If you’re thinking about joining a self-help recovery, you may be responding to a suggestion from your therapist. Or you may be bravely taking this step on your own accord.
Whatever your circumstance, you should first know that you’re doing the right thing. Reams of studies show that individuals who attend peer support meetings have higher rates of recovery and abstinence than people in recovery who don’t. Some studies even indicate that you’re more likely to remain abstinent than someone who is receiving medication only or undergoing outpatient treatment only.
Now that you’re ready to join a self-help recovery group, how do you find the right one for you? Following are some thoughts to consider.
Spiritual-based vs. Secular Groups
You may be aware that 12-step groups such as Alcoholics Anonymous (AA) and Narcotics Anonymous (NA) include spiritual principles based on the existence of God. However, use of the term “God” is not a requirement for joining AA or any other 12-step program. In fact, in its publication called The “God” Word, Alcoholics Anonymous World Services states that many of its members are atheist or agnostic. If God is not a term you’re comfortable with, you can try substituting it with the term “higher power.”
If relating to a higher power isn’t your thing, you can also find recovery support groups based on secular principles.
- SMART Recovery bases its program on cognitive-behavioral approaches to treating addiction. Meetings are geared to help members maintain their motivation, develop coping skills. Managing thoughts, feelings, and behaviors for self-empowered addiction recovery is also an important aspect.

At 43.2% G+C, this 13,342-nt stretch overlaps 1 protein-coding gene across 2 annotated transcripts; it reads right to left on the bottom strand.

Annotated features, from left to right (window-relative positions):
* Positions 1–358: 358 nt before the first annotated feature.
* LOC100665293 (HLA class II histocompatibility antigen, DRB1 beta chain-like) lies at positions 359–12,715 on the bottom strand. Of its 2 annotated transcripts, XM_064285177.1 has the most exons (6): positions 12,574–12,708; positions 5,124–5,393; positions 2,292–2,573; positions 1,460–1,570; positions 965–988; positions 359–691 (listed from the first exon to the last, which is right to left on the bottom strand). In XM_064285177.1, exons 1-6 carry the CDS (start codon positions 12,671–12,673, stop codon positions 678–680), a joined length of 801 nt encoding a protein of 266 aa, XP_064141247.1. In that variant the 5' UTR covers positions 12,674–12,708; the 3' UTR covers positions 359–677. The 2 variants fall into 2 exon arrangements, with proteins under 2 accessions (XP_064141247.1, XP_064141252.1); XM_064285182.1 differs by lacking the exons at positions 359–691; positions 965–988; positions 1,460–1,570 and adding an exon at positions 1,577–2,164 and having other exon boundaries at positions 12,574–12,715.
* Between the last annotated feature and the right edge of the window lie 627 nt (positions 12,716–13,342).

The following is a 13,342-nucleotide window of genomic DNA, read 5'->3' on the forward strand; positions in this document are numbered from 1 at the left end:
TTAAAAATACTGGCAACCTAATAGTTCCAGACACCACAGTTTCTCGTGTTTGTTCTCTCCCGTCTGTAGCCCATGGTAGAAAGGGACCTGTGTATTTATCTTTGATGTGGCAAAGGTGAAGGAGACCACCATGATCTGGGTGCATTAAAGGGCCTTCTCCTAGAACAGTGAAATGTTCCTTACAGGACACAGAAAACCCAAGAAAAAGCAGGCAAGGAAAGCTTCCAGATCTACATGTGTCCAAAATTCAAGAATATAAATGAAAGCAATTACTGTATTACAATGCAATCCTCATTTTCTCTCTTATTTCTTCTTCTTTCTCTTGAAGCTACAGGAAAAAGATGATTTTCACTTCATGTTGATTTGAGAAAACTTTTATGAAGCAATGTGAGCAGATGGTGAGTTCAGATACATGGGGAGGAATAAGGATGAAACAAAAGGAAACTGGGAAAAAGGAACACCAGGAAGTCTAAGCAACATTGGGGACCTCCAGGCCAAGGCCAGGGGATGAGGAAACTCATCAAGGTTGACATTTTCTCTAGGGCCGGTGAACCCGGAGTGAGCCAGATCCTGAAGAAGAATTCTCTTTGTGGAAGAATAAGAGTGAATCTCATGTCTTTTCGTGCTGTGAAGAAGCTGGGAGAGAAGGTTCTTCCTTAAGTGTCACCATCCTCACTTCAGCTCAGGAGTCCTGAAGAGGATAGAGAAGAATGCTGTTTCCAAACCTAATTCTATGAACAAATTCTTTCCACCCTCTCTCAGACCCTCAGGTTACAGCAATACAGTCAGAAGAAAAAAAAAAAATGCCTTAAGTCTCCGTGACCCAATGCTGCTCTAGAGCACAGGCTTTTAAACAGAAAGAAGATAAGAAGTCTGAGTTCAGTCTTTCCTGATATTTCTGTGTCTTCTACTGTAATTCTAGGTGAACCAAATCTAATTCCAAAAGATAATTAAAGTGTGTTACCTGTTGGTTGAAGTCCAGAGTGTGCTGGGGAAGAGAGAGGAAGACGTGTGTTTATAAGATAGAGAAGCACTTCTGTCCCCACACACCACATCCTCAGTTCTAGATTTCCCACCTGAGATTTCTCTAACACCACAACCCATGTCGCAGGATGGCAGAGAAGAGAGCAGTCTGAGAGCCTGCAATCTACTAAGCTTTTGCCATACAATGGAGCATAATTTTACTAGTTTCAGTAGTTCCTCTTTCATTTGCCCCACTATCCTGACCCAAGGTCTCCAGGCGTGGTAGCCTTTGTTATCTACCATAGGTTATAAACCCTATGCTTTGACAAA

- LifeRing Secular Recovery encourages members to develop their own personal path to recovery with the support of positive social reinforcement. The organization provides a workbook with tools to help you build your personal recovery plan.
- Secular Organizations for Sobriety (SOS) has members focus on sobriety as their number one priority in life. Employing the precepts of personal responsibility and self-reliance is key.
Joining a peer recovery group where you have something in common with others can feel comfortable and welcoming. Whatever your demographic or interest, you’re sure to find a group where you feel you fit in, such as:
- Alcoholics Anonymous meetings
- Narcotics Anonymous meetings
- Cocaine Anonymous
- Crystal Meth Anonymous
- Marijuana Anonymous
You can also find recovery groups dedicated exclusively to women, men, youth, seniors, veterans, members of the LGBTQ community, and even specific professions, such as doctors, lawyers, law enforcement, and professional athletes.
Family members and significant others can also find support for living with a loved one in recovery through groups such as Adult Children of Alcoholics, Families Anonymous, and Nar-Anon.
In-Person vs Online Groups